In the world of servers and systems administration, ensuring the continuity of services is paramount. One of the common scenarios that can disrupt service is a power failure. In this article, we’ll explore how to configure an Ubuntu system to automatically reboot after a power failure, ensuring that your services are back online as quickly as possible.
To automatically reboot Ubuntu after a power failure, you can either modify the BIOS settings to select the "Reboot" option under "After power loss" or modify the GRUB bootloader settings in Ubuntu by editing the
/etc/default/grub file and setting the
GRUB_RECORDFAIL_TIMEOUT value to the desired number of seconds.
Understanding the Need for Automatic Reboot
Power failures are a common occurrence and can happen due to various reasons. When the power is restored, you’d want your system to reboot automatically, especially if the system is a server providing critical services. This helps in reducing downtime and ensures that your services are up and running without manual intervention.
The first place to look for configuring automatic reboot is the BIOS settings. The BIOS (Basic Input Output System) is the low-level software that initializes the hardware when you power on your system. It also controls how the system behaves immediately after power is restored.
In the BIOS settings, you can typically find an option like “After power loss” or “AC Power Recovery” with options such as “Power off” and “Reboot”. By selecting “Reboot”, you can ensure that the machine automatically boots up when power is available again.
The exact steps to access and modify the BIOS settings vary depending on the manufacturer and model of your system. You typically need to press a specific key (like F2, F10, or Del) during boot to enter the BIOS setup.
Modifying Ubuntu Boot Behavior
If you can’t change the BIOS settings or if you prefer to control the boot behavior from within the operating system, you can do so by modifying the GRUB bootloader settings in Ubuntu.
Open a terminal and run the following command to edit the GRUB configuration file:
sudo nano /etc/default/grub
This command opens the GRUB configuration file in the nano text editor. The
sudo command is used to run the command with root privileges, which are necessary to modify system files.
In the file, find the line that starts with
GRUB_RECORDFAIL_TIMEOUT. If the line doesn’t exist, you can add it at the end of the file. Set the value to the number of seconds you want the boot options to be displayed before the system automatically boots the default option. For example, to make the system wait for 5 seconds, you can add the following line:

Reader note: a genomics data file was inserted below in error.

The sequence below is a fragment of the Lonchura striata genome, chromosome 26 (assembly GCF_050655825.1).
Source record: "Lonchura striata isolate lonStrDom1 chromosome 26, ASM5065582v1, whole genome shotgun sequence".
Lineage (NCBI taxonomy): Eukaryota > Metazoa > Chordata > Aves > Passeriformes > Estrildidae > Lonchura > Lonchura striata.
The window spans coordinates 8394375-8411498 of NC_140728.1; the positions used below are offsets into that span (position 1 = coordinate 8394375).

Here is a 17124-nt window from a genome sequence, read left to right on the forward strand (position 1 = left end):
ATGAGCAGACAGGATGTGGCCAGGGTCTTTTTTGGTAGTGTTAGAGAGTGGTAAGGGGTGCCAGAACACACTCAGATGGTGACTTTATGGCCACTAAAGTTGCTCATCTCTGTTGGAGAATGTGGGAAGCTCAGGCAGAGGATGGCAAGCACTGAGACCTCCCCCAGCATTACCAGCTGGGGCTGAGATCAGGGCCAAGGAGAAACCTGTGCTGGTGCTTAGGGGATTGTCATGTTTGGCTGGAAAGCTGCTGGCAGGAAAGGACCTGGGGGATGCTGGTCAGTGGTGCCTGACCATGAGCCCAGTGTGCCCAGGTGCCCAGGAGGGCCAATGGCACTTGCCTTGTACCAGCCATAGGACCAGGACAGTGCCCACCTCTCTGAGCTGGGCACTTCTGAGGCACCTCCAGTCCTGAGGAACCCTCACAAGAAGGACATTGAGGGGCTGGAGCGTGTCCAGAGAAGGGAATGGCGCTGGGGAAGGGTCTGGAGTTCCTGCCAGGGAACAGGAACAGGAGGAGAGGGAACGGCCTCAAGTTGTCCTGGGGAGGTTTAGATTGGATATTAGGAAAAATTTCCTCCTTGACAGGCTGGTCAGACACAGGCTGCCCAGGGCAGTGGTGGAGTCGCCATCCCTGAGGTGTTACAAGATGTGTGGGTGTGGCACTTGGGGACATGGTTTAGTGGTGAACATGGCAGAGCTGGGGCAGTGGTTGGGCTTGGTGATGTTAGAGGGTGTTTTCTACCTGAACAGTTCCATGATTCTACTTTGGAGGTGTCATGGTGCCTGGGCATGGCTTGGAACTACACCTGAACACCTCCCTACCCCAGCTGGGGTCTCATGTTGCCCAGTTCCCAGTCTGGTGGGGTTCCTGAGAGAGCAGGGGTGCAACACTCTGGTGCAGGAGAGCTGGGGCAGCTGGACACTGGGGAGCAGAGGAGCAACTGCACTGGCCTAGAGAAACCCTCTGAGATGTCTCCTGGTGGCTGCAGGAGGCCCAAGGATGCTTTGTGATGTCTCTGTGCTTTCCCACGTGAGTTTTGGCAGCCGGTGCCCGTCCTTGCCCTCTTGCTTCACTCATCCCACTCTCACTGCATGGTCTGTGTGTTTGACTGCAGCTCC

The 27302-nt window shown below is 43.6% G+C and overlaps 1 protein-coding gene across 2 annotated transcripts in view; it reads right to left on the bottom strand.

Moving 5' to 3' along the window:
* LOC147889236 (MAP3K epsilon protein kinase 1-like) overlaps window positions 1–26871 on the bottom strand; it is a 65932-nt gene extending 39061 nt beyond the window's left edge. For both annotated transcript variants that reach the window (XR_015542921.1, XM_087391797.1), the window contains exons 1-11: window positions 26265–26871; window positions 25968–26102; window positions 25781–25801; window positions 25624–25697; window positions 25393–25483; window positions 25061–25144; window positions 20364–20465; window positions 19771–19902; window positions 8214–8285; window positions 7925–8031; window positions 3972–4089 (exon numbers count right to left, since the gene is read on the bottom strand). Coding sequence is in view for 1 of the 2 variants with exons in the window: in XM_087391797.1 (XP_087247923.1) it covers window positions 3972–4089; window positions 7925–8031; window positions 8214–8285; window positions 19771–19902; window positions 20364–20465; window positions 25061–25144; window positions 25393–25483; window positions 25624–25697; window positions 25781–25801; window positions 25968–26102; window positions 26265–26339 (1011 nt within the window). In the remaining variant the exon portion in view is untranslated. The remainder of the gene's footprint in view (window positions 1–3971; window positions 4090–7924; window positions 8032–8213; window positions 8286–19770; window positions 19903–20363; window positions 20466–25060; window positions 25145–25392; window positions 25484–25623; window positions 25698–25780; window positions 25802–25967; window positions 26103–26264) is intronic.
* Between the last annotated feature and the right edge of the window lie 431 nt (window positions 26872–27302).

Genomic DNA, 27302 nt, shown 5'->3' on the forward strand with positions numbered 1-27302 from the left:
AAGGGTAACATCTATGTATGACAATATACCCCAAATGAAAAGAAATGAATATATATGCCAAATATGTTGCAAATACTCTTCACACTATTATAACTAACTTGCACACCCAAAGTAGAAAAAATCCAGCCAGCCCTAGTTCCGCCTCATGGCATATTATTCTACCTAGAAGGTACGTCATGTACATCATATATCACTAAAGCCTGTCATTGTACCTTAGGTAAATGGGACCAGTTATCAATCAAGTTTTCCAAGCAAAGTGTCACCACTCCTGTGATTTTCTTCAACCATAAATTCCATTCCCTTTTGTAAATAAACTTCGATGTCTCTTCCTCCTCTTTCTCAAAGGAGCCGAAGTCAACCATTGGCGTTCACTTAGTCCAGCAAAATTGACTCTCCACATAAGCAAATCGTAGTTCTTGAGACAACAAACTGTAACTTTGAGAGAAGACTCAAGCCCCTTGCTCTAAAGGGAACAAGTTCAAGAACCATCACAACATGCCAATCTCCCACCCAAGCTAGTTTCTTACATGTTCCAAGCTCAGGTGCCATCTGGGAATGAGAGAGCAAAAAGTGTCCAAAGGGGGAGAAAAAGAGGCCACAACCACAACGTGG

After making the changes, save the file and exit the editor. In nano, you can do this by pressing Ctrl+X, then Y, then Enter.
Finally, apply the changes by updating GRUB with the following command:
This command generates the actual configuration file used by GRUB during boot, incorporating the changes you made to the
By configuring your system to automatically reboot after a power failure, you can reduce downtime and ensure that your services are quickly back online. Whether you choose to modify the BIOS settings or the Ubuntu boot behavior, the process is straightforward and can be done in a few minutes.
Remember to test your settings to make sure that your system behaves as expected after a power failure. You can do this by simulating a power failure and observing the system’s behavior when power is restored.
It is important to automatically reboot Ubuntu after a power failure because it helps to reduce downtime and ensures that critical services are back online without manual intervention.
Yes, you can configure automatic reboot in the BIOS settings by selecting the "Reboot" option under the "After power loss" or "AC Power Recovery" settings.
If you can’t change the BIOS settings or prefer to control the boot behavior from within the operating system, you can modify the GRUB bootloader settings in Ubuntu.
To modify the GRUB bootloader settings, open a terminal and run the command
sudo nano /etc/default/grub to edit the GRUB configuration file. Then, find or add the line
GRUB_RECORDFAIL_TIMEOUT and set the value to the number of seconds you want the boot options to be displayed before the system automatically boots the default option. Save the file, exit the editor, and update GRUB with
To test if the automatic reboot settings are working, you can simulate a power failure by disconnecting the power source and observing the system’s behavior when power is restored. Make sure to monitor if the system automatically reboots as expected.